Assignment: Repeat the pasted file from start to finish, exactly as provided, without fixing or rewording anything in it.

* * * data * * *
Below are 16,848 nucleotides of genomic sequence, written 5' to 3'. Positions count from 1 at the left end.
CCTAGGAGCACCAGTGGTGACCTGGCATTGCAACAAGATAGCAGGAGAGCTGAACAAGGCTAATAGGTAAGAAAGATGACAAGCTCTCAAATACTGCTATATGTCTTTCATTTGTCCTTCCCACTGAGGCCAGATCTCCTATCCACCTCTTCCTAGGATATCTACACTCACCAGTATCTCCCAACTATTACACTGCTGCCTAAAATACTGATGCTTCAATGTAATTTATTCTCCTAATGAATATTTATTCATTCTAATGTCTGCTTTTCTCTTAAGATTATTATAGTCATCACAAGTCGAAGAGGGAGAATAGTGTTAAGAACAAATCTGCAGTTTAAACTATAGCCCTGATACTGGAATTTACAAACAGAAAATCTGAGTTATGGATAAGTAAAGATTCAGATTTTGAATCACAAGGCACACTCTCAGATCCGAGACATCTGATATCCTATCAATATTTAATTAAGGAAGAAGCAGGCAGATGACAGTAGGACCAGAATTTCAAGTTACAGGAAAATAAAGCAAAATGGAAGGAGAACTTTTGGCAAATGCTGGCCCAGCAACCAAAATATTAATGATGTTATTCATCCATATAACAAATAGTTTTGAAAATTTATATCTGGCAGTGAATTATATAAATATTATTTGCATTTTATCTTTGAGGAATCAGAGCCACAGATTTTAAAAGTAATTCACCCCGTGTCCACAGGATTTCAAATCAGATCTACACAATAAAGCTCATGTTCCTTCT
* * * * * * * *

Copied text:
Below are 16,848 nucleotides of genomic sequence, written 5' to 3'. Positions count from 1 at the left end.
CCTAGGAGCACCAGTGGTGACCTGGCATTGCAACAAGATAGCAGGAGAGCTGAACAAGGCTAATAGGTAAGAAAGATGACAAGCTCTCAAATACTGCTATATGTCTTTCATTTGTCCTTCCCACTGAGGCCAGATCTCCTATCCACCTCTTCCTAGGATATCTACACTCACCAGTATCTCCCAACTATTACACTGCTGCCTAAAATACTGATGCTTCAATGTAATTTATTCTCCTAATGAATATTTATTCATTCTAATGTCTGCTTTTCTCTTAAGATTATTATAGTCATCACAAGTCGAAGAGGGAGAATAGTGTTAAGAACAAATCTGCAGTTTAAACTATAGCCCTGATACTGGAATTTACAAACAGAAAATCTGAGTTATGGATAAGTAAAGATTCAGATTTTGAATCACAAGGCACACTCTCAGATCCGAGACATCTGATATCCTATCAATATTTAATTAAGGAAGAAGCAGGCAGATGACAGTAGGACCAGAATTTCAAGTTACAGGAAAATAAAGCAAAATGGAAGGAGAACTTTTGGCAAATGCTGGCCCAGCAACCAAAATATTAATGATGTTATTCATCCATATAACAAATAGTTTTGAAAATTTATATCTGGCAGTGAATTATATAAATATTATTTGCATTTTATCTTTGAGGAATCAGAGCCACAGATTTTAAAAGTAATTCACCCCGTGTCCACAGGATTTCAAATCAGATCTACACAATAAAGCTCATGTTCCTTCT